Brief Garden – Kirantidiya, Sri Lanka - Atlas Obscura

Brief Garden

Kirantidiya, Sri Lanka

This luscious masterpiece created by landscape designer Bevis Bawa inspired the work of his brother, a famous Sri Lankan architect. 


Plants spill down the sides of the house, blanketing it in a layer of lush greenery. Stems sprout from sculpted pots, while elsewhere pink flowers erupt into a dazzling, colorful display. It’s an enchanting place, one where its creator’s personality and love for the landscape come alive.

Brief Garden is the masterpiece of Bevis Bawa, brother of the famous Sri Lankan architect Geoffrey Bawa. Bevis, the elder Bawa brother, began crafting this luscious landscape roughly 20 years before Geoffrey commenced work on his world-famous Lunuganga Estate.

Bevis created the garden by spending decades transforming the rubber plantation he inherited into the verdant jungle-esque gem it is today. He began cultivating the space in the late 1920s while serving in the army and continued up until he died at age 89 in 1992.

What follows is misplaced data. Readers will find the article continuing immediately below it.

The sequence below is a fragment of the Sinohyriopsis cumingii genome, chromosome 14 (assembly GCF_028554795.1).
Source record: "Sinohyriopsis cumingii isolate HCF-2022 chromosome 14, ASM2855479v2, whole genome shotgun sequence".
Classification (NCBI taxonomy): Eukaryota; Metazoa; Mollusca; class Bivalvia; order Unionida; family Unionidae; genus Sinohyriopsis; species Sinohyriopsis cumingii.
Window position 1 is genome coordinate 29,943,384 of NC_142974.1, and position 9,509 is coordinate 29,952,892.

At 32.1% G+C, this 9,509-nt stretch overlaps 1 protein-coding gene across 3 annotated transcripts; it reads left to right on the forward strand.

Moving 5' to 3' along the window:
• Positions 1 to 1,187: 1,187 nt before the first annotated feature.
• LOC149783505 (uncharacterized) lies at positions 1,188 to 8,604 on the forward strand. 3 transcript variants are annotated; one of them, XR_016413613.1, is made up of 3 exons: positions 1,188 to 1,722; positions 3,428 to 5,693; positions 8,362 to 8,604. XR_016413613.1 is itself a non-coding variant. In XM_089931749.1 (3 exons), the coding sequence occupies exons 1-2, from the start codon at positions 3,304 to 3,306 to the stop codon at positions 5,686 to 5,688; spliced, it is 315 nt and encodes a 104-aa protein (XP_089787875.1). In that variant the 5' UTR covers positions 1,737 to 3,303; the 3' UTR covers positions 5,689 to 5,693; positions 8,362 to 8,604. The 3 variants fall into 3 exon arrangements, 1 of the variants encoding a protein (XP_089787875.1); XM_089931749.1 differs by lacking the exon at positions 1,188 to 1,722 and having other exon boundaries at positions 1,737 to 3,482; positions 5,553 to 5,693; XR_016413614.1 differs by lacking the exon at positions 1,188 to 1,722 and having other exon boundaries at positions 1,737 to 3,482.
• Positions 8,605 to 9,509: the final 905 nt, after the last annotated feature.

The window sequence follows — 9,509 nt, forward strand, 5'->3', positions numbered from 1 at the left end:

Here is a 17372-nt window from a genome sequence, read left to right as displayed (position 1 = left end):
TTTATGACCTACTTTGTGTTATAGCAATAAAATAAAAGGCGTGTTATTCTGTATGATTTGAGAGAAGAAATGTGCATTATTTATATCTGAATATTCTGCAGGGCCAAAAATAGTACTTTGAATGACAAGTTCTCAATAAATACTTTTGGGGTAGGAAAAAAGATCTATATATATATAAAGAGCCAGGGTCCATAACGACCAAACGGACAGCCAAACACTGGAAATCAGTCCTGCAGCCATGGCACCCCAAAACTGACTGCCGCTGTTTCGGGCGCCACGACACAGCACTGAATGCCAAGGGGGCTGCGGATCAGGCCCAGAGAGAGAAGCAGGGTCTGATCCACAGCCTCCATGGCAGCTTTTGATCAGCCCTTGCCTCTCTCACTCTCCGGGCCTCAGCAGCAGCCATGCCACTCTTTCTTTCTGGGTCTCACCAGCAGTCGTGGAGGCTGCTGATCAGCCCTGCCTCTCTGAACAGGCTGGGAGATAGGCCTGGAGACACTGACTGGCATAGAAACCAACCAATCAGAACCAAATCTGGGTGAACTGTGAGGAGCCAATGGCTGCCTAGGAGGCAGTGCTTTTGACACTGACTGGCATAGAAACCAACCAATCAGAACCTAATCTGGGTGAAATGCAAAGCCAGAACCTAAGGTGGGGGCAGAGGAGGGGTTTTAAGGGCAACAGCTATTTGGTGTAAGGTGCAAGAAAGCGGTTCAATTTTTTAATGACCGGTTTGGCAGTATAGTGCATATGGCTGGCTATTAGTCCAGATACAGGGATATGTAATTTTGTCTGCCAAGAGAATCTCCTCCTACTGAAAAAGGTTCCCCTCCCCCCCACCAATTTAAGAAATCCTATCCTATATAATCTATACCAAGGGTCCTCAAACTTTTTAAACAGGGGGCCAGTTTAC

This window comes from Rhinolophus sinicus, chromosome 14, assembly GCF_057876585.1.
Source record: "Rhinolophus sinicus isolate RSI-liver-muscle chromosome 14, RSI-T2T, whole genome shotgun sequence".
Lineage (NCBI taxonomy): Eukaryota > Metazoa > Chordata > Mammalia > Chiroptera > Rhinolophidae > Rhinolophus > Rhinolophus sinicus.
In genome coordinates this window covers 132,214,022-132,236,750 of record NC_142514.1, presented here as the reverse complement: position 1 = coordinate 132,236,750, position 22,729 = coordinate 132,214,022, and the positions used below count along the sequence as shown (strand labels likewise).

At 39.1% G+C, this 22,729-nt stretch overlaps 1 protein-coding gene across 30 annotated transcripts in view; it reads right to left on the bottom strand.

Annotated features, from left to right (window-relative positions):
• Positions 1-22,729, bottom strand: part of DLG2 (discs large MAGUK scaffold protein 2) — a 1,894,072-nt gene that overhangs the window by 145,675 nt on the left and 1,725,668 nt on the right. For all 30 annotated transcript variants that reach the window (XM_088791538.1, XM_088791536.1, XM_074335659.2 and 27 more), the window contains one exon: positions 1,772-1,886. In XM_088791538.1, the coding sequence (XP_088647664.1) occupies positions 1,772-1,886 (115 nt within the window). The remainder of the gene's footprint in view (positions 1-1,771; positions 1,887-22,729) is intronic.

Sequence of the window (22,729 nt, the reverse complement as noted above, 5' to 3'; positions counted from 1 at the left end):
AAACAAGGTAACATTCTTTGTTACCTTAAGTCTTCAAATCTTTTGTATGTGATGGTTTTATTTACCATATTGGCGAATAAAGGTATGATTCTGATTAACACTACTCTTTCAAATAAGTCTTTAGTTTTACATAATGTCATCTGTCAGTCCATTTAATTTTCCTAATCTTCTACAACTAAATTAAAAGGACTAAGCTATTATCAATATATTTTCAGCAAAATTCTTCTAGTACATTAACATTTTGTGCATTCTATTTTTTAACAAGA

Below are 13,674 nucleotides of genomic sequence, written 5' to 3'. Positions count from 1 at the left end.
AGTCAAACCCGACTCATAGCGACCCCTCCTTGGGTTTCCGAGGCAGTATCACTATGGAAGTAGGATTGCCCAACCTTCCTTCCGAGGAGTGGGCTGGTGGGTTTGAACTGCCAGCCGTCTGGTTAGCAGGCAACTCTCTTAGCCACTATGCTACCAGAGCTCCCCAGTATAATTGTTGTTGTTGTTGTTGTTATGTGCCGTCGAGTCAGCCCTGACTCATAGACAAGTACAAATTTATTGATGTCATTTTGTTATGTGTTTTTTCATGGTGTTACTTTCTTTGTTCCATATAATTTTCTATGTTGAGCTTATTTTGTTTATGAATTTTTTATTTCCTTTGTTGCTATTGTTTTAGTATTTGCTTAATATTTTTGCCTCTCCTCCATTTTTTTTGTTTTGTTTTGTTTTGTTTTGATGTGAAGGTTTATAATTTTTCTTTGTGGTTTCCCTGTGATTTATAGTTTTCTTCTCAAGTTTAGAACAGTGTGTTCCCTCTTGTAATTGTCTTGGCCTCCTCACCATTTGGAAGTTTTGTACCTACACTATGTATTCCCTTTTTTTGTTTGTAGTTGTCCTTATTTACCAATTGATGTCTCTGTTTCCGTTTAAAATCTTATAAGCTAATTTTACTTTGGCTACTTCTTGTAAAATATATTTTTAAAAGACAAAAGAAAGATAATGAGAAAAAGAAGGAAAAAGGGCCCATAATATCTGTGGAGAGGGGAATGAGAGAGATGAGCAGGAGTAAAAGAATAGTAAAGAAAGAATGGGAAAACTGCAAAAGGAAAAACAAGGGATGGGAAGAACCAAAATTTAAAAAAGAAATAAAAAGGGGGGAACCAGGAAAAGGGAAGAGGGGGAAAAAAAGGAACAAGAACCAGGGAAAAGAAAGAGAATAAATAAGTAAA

Thankfully, the estate is still maintained and open to the public. It errs on the wild side for a garden, with tangles of vines creeping down the walls of the buildings. It has an intimate atmosphere, making you feel as though you’ve left the town behind and stepped into your own secluded slice of the jungle. Narrow paths wind through tropical plants, revealing a pool, patio, and staircase. Archways cloaked in greenery lead to hidden statues like carved faces and a stoic horse tucked among the flora.

The house, too, is worth a peek. The art within it and the garden reflect Bevis’ personality and life. Homoerotic sculptures dot the space, and a stunning mural depicting Sri Lankan life adorns one of the walls.

Know Before You Go

If you’re in Colombo, you can easily arrive at the Brief Garden within two hours' drive. One has to buy a ticket to get in, but it’s nothing too expensive, and the tour lasts about an hour and a half and is definitely an experience you won’t soon forget.

The antique sculptures are prohibited from being interacted with so children should always be accompanied by adults. One should also dress light since the weather is fairly tropical, and carry an umbrella since rain is also quite common.

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